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A Film Breakdown: What The [Expletive] Happened Thursday Night?

The Sixers lost. It was horrid. For whatever reason I watched it again to tried to break it down for you.

Matthew Emmons-USA TODAY Sports

Sometimes a box score can just tell you the whole story. The Sixers went into Dallas to start their "Texas Triangle" road trip and were dominated 123-70. They scored 29 points in the first half while giving up 73 to the Mavericks. The game got so out of hand Dirk Nowitzki went into the locker room midway through the 3rd Quarter and proceeded to watch the rest of the game from within there.

Philadelphia finished the game shooting 29.9% from the floor, while Dallas shot 51.3%. Thursday's game was a frustrating watch. So I watched it again and was even more frustrated the second time, especially with the team's pick-and-roll defense.

The pick-and-roll is a simple concept most basketball players are taught at a relatively young age. Granted, it's an integral part of the game at a professional level, but the way Philadelphia struggled guarding against it made it look much more complicated than it really is.

Here are rookies JaKarr Sampson and Brandon Davies out on the perimeter guarding their men. Mavericks forward Brandan Wright is coming to set a pick on Sampson, so naturally Davies is there to hedge on the ball screen to make point guard J.J. Barea's life a little bit harder. At this point you would assume that Davies and Sampson would switch their assignments here, with Davies staying on Barea and Sampson now on Wright.

Obviously, you thought wrong. Sampson decided to stick with Barea, and now Davies has to haul ass back to his original assignment to try and prevent him from scoring. Wright would draw a foul on Michael Carter-Williams and head to the line for two. That's a complete communication breakdown there, and as two big boys in a professional basketball league, that type of stuff cannot continue to happen.

The pick and roll continued to haunt the Sixers all night long.

On a switch, Hollis Thompson ends up on Jameer Nelson, and Michael Carter-Williams on Chandler Parsons. Thompson tries to fight through a pick set on him by Tyson Chandler, while Henry Sims stands at the foul line. Sims has two choices here: hedge, or stick with Chandler, who is always a good candidate for a lob.

Sims simply does neither, placing himself in an abyss between both Chandler and Nelson that doesn't accomplish much. Because of his non-committal play here, this causes Carter-Williams to pinch in hopes of bailing him out on Chandler.

Nelson, being the savvy veteran point guard he is, halts play to find a wide open Chandler Parsons at the top of the key. Carter-Williams now has to run a 4.3 40-yard dash back to Parsons to contest the shot, all because Sims couldn't commit to a man.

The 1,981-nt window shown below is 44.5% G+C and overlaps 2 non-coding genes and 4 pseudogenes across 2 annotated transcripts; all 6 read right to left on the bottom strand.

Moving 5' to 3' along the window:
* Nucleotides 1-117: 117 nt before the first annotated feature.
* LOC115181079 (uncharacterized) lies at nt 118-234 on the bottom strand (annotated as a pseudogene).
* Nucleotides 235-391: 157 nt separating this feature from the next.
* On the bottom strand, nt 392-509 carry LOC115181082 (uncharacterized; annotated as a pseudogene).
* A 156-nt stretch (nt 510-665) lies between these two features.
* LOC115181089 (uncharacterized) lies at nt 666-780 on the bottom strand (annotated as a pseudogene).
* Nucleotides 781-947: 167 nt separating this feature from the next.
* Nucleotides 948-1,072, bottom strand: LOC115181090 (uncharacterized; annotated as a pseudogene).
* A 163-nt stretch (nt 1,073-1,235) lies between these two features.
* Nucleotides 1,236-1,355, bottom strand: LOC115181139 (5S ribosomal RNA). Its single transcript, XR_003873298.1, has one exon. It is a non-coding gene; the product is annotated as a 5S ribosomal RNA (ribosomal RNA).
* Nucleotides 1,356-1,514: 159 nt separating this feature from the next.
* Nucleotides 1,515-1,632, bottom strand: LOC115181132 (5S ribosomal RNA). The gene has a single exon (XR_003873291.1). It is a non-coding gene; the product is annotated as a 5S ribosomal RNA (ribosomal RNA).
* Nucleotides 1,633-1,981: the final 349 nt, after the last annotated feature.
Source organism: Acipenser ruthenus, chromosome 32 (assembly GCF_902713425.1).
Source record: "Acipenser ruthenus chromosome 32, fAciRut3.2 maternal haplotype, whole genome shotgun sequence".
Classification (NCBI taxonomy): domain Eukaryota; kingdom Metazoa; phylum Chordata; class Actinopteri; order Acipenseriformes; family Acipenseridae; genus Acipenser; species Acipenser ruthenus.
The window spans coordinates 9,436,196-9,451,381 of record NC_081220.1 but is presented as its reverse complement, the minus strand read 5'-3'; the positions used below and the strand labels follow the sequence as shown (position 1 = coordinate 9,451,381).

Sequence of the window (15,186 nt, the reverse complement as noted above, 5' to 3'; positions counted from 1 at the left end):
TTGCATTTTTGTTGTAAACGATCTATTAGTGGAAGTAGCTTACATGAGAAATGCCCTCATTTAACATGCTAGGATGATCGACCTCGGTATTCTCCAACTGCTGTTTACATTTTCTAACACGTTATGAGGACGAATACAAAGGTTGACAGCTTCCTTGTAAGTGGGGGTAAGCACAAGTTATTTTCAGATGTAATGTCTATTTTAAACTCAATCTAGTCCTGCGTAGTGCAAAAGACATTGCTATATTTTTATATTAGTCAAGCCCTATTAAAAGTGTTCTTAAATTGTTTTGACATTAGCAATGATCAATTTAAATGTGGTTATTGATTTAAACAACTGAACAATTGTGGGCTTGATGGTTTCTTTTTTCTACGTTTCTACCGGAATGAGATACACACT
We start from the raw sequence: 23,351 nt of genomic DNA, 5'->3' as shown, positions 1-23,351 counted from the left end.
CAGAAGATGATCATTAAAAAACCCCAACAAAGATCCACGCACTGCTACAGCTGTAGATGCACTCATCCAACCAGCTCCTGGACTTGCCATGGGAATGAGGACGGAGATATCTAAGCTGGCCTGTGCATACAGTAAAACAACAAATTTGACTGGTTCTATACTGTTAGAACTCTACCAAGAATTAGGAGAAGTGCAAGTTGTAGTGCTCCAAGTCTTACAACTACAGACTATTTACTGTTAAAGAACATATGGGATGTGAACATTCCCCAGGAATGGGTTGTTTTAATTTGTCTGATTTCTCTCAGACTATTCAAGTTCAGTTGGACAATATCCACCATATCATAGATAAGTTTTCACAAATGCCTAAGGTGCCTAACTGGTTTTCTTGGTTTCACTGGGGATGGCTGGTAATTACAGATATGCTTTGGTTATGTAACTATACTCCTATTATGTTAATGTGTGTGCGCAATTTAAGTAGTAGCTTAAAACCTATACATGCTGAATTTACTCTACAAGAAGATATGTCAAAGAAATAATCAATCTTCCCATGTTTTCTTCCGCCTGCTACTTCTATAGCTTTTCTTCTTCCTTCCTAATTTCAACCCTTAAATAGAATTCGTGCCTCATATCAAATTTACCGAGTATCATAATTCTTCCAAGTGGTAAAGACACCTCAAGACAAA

Dallas's use of the P&R also highlighted one of Philadelphia's biggest weaknesses through their first eight games, their inability to rotate on defense.

In the third quarter, Dallas once again has Chandler set a pick at the top of the key to free up Nelson. Carter-Williams lays on the pick here as he has so many times in the past, and Sims once again decides to play the fence. The result?

Luc Mbah a Moute, formerly covering Monta Ellis in the corner, now has to rotate over to Chandler because Sims is currently located in no man's land. Now in possession of the ball, Nowitzki wisely makes a good pass to the wide open Ellis.

With Sims now back in position Mbah a Moute rushes back over to defend Ellis, but Hollis Thompson is already ball watching. This leads to a beautiful backdoor cut from Chandler Parsons, who is inevitably fouled by Henry Sims and sent to the line.

It seems as though until proven otherwise, the Sixers are better off not switching on picks. It causes too many issues for them, and the guys on this roster are currently not competent enough to make the right rotations when needed. When help is needed, it's going to mostly have to come from the defenders out on the wings. If Thompson steps up on Nelson there, Philadelphia can form a trap on the ball with him and Carter-Williams while Sims stays on his man. If Parsons were to make a cut backdoor, Mbah a Moute would be in position to step in front of him.

Re-visiting the play prior, if Noel steps out from the corner to help defend Nelson while Sims sticks Chandler, it will stunt the play and allow Carter-Williams to stick with Parsons at the perimeter.

Philadelphia's issues based around the pick and roll are pretty problematic at this point, but seem like they can be corrected with a couple adjustments here and there, which is what makes performances like Thursday's so maddening.

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